These efforts to enforce RLUIPA are just one facet of a broader commitment to protecting the ability of communities to practice their faiths in peace. From prosecuting acts of violence against houses of worship, to protecting the rights of individuals to be free from discrimination at school or in the workplace, we are vigilant in our efforts to combat barriers to religious liberty.
This work is perhaps as important today as any time in our history. We have clearly made great progress in furthering civil rights, and our nation is a far more tolerant one than just decades ago. But we know that there are people in this country who continue to face ignorance and intolerance. We know that there are those who fear for their safety when they enter their place of worship. We know that, in 2010, Muslim-Americans continue to struggle for acceptance in many communities. Of 18 RLUIPA inquiries involving discrimination against Muslims that the department has initiated since September 11, 2001, 8 have been opened since May.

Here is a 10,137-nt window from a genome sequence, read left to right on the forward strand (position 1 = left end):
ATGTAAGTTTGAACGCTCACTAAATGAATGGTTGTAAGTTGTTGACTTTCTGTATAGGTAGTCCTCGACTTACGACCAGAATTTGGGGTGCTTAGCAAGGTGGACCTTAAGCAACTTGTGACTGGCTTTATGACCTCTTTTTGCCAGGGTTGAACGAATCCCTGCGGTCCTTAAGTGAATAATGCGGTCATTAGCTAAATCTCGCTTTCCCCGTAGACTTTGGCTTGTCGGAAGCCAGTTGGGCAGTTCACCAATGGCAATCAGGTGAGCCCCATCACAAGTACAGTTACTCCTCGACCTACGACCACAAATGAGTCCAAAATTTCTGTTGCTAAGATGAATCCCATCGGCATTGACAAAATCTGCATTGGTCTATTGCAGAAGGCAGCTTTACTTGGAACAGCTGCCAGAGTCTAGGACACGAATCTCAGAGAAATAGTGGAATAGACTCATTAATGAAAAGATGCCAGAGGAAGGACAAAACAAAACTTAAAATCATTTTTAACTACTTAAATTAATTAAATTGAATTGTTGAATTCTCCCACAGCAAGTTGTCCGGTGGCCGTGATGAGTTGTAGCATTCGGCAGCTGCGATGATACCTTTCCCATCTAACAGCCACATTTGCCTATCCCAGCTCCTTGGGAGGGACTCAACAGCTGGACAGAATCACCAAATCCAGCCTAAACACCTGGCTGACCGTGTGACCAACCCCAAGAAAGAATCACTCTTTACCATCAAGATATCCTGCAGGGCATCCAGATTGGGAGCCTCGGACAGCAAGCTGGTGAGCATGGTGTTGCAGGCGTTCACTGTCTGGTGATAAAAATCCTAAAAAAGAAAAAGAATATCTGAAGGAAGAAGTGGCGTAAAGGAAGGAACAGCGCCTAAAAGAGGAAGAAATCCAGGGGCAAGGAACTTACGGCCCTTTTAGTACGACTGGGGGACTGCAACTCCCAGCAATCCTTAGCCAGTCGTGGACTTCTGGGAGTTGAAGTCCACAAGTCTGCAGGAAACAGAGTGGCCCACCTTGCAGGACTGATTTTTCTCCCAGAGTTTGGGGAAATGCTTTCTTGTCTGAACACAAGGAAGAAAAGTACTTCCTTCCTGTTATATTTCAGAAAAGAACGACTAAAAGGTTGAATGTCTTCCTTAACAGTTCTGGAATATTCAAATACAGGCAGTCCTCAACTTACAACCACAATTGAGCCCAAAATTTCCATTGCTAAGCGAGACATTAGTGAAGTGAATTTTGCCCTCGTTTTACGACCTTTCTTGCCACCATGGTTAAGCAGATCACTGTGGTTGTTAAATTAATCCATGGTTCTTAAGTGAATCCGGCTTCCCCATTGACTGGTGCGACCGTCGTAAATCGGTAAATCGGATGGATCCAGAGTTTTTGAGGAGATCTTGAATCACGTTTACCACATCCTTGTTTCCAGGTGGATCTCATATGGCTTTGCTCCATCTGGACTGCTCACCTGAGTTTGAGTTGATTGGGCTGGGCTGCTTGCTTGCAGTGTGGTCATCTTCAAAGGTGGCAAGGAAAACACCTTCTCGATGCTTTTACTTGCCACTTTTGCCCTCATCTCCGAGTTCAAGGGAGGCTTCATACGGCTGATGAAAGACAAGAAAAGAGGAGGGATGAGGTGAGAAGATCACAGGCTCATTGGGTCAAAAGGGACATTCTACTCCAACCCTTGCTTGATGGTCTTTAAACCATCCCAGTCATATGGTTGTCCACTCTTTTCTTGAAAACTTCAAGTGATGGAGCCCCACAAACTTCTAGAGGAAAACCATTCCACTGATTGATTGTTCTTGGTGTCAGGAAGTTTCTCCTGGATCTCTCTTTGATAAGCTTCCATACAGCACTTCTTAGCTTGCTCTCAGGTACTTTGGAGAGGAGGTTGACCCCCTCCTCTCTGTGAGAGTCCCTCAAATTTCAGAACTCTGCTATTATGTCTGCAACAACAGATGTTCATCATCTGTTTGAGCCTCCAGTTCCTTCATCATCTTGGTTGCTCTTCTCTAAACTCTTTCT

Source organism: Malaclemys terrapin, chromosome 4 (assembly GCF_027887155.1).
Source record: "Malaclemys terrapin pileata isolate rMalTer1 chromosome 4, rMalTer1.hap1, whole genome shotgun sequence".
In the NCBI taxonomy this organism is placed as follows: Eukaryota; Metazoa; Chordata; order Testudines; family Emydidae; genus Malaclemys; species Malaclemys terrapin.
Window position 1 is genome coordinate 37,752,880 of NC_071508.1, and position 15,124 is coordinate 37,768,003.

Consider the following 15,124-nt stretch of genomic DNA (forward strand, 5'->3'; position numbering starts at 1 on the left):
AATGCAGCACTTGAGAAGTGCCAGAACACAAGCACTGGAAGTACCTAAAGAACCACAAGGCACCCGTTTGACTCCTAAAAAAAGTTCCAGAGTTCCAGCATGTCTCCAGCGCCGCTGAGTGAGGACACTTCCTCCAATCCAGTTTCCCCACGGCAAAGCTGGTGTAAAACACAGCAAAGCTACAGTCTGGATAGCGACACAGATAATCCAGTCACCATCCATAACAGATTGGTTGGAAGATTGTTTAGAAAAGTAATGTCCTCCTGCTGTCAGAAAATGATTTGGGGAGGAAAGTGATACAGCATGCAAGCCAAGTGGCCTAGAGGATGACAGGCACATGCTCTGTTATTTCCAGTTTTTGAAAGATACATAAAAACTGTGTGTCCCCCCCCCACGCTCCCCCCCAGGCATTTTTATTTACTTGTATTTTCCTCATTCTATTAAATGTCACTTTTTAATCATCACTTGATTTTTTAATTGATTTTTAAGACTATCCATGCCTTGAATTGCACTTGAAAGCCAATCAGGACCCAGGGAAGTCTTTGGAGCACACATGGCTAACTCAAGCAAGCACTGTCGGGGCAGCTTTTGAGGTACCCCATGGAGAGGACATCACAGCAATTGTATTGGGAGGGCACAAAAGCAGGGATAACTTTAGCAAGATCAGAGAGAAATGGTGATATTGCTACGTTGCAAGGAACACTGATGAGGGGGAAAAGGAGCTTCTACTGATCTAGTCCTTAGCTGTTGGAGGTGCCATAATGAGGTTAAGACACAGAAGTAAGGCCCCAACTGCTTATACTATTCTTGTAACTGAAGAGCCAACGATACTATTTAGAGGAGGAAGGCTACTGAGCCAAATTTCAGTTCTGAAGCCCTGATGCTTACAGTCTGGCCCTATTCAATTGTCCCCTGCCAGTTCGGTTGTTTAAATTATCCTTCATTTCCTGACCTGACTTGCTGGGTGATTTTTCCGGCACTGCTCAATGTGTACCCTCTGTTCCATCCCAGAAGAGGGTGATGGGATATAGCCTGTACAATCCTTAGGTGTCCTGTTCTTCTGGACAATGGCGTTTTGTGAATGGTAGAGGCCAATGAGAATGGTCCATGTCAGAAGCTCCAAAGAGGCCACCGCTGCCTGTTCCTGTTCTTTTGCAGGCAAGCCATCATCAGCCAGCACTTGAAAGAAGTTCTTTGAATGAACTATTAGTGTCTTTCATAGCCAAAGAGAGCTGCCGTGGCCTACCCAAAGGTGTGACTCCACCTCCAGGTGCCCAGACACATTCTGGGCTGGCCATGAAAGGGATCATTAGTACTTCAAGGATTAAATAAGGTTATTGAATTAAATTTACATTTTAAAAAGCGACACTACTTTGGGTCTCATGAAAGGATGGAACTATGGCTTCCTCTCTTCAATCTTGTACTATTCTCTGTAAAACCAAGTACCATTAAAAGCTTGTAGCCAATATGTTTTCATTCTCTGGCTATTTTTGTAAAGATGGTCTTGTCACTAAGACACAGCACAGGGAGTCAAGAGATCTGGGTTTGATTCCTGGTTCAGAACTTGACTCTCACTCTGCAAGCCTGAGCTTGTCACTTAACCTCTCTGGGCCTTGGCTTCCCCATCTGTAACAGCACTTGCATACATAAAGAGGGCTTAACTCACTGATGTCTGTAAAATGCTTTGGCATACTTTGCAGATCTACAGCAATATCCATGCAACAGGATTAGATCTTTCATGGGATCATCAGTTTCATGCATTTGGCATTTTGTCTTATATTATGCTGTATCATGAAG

It is a sober reminder that there are those in our nation who have not yet realized the full promise of equal opportunity and equal justice. And we know that it is our responsibility to stand up for them, to use the tools available to ensure that the protections of our Constitution are granted to all, and to continue to push forward so that our founders’ vision of true religious liberty can be realized by all. Let us not forget that our forefathers came to this land seeking freedom from religious oppression. We must honor their legacy by ensuring that the United States continues to be the world’s beacon of religious freedom.